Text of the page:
Nomi Stone’s captivating second collection, Kill Class, also takes on questions of survival and complicity. The book demonstrates, chillingly, how the US has deployed cultural understanding to enhance its destructive capability. Stone, an anthropologist as well as a poet, uses her training to delve into communities not her own. (Stone’s first book, Stranger’s Notebook, emerged from time Stone spent with the Djerba, one of North Africa’s last Jewish communities.) The poems in Kill Class are set in Pineland, a country fabricated by the US military in North Carolina, in which people of Middle Eastern backgrounds are employed as actors to train military personnel in “local” customs and attitudes before they are sent overseas. The book reflects Stone’s work embedded in Pineland and other similar sites across the country.

In the title poem, Stone describes one such theatrical scenario:

. . . our child—there was a child—they made me eat his ashes.
I am supposed to arrive at the guerrilla camp full
of fury, and if possible, to cry.

Commander: Do you take hot sauce on those ashes?

Stone, a rabbi’s daughter, once explained in an in­terview that growing up in a religious Jewish family attuned her to “questions of ritual and the aesthetics of ritual.” While the poems in Kill Class don’t engage Judaism directly, this interest in ritual is frequently made manifest in its pages. The habitualized artifice of Pineland becomes tangled with the real:

On the other side of the forest, men
scoop imagined ashes into a silver bowl.
A scenario hatched by the American military:
the Muslim village burns the Christian village.

Over the mock grave
they open the real earth
and plant fresh pinecones.

The actors who speak in Stone’s poems often feel suspended between worlds—othered and othering—balancing everyday American life with the job of pretending to be the enemy of the same nation or, more complexly, of trying to understand a people in order to destroy them. In “Mosque / School Room,” Stone writes, “Their Commander reminds them / to use rapport to get to the main point. Drink tea with them for an hour / at the very end, maybe you will get what you need.” 

This suspension between worlds also features in Rosebud Ben-Oni’s phenomenal second collection, turn around, BRXGHT XYXS. Ben-Oni’s writing embraces Jewishness as it intersects with her Mexican and queer identities, resisting persistent limitations on mainstream Jewish narratives. Her poems reflect a diasporic kaleidoscope; they travel to Manhattan, Israel, Hong Kong, the Texas border, the Kentucky Derby, the moon.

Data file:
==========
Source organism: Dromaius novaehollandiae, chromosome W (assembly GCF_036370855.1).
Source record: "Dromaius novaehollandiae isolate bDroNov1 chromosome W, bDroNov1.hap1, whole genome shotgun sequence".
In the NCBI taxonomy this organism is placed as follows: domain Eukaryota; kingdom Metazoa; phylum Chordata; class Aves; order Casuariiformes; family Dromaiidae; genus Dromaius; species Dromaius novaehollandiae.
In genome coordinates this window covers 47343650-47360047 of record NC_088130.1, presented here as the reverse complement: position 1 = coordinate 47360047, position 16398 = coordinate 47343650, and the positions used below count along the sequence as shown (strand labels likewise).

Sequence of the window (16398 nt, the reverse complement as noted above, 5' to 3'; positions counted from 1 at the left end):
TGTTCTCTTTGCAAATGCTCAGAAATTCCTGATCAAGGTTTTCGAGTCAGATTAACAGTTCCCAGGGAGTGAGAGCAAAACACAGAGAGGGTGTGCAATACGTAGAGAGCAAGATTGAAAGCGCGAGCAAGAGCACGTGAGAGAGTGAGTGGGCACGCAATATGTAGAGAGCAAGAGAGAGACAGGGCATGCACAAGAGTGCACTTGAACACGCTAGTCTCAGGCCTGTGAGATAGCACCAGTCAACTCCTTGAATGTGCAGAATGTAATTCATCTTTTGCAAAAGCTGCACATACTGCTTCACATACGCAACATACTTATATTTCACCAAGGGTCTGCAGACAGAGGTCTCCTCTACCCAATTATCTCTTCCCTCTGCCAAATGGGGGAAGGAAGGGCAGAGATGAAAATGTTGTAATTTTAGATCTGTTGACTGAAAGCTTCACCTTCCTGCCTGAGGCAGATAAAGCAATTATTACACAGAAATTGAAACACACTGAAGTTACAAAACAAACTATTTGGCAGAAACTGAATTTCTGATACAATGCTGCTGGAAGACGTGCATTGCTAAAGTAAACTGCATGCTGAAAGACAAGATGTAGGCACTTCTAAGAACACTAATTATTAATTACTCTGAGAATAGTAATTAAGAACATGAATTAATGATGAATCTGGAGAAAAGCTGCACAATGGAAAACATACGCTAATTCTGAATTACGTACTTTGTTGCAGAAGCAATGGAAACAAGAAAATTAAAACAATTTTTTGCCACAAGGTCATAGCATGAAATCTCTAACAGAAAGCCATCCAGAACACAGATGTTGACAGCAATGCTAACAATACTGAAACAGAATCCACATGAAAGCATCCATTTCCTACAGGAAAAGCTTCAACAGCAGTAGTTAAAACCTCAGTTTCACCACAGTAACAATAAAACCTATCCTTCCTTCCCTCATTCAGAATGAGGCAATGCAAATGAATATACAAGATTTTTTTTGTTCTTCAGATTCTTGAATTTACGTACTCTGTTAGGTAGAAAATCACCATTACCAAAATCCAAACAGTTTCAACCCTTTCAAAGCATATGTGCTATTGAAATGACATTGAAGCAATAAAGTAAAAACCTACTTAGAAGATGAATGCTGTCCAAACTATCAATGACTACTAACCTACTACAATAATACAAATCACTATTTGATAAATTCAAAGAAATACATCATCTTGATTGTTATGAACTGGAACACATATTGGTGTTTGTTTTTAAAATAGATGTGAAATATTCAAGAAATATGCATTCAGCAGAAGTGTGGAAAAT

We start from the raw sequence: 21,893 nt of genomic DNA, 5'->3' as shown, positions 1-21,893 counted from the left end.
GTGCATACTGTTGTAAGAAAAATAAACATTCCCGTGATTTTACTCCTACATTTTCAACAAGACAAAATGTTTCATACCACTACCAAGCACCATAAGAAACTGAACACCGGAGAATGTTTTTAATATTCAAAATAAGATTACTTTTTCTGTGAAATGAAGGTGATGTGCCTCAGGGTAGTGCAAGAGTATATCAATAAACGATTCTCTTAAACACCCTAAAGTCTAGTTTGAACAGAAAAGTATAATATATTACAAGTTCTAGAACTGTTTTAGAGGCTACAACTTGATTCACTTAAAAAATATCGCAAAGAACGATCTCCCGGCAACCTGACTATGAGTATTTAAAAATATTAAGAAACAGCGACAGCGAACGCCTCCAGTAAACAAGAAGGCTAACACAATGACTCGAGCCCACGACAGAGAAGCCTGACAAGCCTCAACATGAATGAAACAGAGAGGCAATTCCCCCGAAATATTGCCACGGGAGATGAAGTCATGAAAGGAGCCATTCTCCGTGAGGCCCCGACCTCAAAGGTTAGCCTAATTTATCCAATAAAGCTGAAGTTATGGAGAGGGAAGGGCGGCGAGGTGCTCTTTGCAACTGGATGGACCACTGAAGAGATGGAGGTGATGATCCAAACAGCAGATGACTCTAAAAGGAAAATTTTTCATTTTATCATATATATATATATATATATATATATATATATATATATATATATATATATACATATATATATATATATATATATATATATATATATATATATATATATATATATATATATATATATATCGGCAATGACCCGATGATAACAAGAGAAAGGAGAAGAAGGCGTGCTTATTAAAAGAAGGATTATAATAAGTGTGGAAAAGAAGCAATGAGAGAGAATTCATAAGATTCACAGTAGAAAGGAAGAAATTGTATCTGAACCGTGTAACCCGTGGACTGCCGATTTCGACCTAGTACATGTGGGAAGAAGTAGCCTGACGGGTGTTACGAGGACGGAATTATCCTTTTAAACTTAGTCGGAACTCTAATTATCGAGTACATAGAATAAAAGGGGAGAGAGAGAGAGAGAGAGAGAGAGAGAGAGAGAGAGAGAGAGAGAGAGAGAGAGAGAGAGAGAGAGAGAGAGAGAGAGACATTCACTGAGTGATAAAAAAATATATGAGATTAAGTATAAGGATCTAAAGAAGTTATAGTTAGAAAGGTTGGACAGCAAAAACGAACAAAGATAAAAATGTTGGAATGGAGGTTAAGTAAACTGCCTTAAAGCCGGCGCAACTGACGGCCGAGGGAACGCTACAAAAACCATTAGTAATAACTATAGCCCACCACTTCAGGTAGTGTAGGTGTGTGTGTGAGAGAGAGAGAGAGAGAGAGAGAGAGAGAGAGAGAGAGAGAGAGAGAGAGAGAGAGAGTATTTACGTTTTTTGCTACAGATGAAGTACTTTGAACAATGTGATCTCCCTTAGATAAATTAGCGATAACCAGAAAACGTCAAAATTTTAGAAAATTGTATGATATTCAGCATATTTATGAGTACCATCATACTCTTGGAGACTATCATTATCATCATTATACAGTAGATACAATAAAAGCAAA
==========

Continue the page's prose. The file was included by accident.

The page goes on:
Like the other books discussed here, turn around, BRXGHT XYXS wrestles with difficult subjects, in­cluding gun violence and abusive relationships. The propulsion and scope of Ben-Oni’s poems—engaging everything from biblical figures to ’80s music—give each word an exhilarating amount of power. In “All the Wild Beasts I Have Been,” Ben-Oni shines in her ability to write what feels like an ever-reverberating amount of meaning into each line, here illustrating the complexities of assimilation and interfaith marriage:

I burned the fields
I burned the wildflowers         suddenly
I prayed for forgiveness
Kicked the door in 
All the doors in Jerusalem
Now uncles now aunts now cousins
Calling on my wedding day
Why they ask             can’t I understand
They will not under any law
Any sun
Any surfacing
Sanction my marriage

Ben-Oni, like sax, Kaminsky, and Stone, reimagines a Jewish canon as she writes it. In “If Cain the Younger Sister,” she begins, “My brother is a whitewashed synagogue . . .” and later continues:

He promised I was a complete
Mensch and mother’s family too
Ofrenda of flower, skull and bread.
At ten he solved a dispute
By reciting Kaddish
On the Day of the Dead. 
My brother would bury me if he had to.

turn around, BRXGHT XYXS  audaciously owns its otherness, traveling the world—and the universe—without losing sight of the United States we now inhabit.

Living and writing as an American Jew in the 21st century often feels frightening and isolating. But being in these poets’ company make it less so. As we together reshape the canon of Jewish poetry, we have the opportunity to remake it in the image of a wider Jewish community than has ever before been represented. In so doing, we can bring out not only new understandings of our community’s struggles, but also insight and beauty beyond anything we’ve ever known.

Lynn Melnick is the author of the poetry collections Landscape with Sex and Violence and If I Should Say I Have Hope. Her poetry has appeared in The American Poetry Review, The New Republic, The New Yorker, The Paris Review, Poetry, and A Public Space.